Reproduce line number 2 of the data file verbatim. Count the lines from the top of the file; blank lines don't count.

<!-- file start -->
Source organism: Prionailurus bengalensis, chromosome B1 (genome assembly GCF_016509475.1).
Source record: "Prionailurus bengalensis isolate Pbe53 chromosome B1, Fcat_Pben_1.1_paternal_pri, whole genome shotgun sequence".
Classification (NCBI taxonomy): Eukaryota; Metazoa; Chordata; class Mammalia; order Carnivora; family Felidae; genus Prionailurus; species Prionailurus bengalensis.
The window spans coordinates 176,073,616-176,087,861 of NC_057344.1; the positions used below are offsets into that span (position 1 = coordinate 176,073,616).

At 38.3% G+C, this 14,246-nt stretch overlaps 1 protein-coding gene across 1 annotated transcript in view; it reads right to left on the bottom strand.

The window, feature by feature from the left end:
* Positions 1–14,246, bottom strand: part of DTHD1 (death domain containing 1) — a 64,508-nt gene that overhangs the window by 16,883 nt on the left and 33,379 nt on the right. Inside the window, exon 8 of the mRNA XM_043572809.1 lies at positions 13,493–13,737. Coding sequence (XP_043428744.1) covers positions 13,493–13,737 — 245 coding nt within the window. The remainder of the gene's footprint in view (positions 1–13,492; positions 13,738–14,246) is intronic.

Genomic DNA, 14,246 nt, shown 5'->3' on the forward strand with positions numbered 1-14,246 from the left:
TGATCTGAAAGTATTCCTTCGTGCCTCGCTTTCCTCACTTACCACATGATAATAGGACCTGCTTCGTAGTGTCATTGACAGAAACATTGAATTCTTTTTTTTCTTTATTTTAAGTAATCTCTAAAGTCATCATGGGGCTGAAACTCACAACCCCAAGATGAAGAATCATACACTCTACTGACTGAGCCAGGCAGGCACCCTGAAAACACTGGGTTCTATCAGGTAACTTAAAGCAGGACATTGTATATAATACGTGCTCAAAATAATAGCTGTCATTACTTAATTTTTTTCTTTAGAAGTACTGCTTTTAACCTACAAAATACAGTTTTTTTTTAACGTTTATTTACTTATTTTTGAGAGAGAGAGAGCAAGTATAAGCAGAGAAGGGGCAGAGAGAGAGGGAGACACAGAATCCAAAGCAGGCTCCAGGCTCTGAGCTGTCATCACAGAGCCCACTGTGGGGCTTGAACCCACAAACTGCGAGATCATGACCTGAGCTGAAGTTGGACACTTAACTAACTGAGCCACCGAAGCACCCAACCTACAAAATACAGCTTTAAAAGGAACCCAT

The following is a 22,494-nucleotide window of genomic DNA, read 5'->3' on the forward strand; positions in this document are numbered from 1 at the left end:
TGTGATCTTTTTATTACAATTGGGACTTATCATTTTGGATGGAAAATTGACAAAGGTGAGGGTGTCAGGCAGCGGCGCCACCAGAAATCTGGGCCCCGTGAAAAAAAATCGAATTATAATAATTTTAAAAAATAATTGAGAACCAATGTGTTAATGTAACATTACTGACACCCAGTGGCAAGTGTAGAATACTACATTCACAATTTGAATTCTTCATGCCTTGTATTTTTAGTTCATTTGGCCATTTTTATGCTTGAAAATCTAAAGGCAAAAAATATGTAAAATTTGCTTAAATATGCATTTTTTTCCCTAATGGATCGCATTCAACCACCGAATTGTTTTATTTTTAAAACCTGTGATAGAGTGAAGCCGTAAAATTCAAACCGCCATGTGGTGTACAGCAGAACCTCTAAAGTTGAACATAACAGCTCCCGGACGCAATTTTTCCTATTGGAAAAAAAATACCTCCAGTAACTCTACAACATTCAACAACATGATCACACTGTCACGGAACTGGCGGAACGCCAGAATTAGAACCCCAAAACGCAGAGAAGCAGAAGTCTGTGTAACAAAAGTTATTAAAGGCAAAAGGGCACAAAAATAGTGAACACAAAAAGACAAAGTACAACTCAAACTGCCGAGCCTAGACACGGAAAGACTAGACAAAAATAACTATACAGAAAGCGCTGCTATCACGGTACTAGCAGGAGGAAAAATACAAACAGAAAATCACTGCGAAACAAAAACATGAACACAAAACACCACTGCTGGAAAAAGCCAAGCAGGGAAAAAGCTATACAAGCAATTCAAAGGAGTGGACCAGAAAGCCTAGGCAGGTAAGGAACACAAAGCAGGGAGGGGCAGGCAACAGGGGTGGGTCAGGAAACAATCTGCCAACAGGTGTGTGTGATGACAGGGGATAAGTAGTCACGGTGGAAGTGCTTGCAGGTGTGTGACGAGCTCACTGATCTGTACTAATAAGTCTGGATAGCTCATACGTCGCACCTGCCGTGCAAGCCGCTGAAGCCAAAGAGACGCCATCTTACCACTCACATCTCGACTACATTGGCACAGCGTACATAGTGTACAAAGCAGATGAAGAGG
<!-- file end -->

Source record: "Prionailurus bengalensis isolate Pbe53 chromosome B1, Fcat_Pben_1.1_paternal_pri, whole genome shotgun sequence".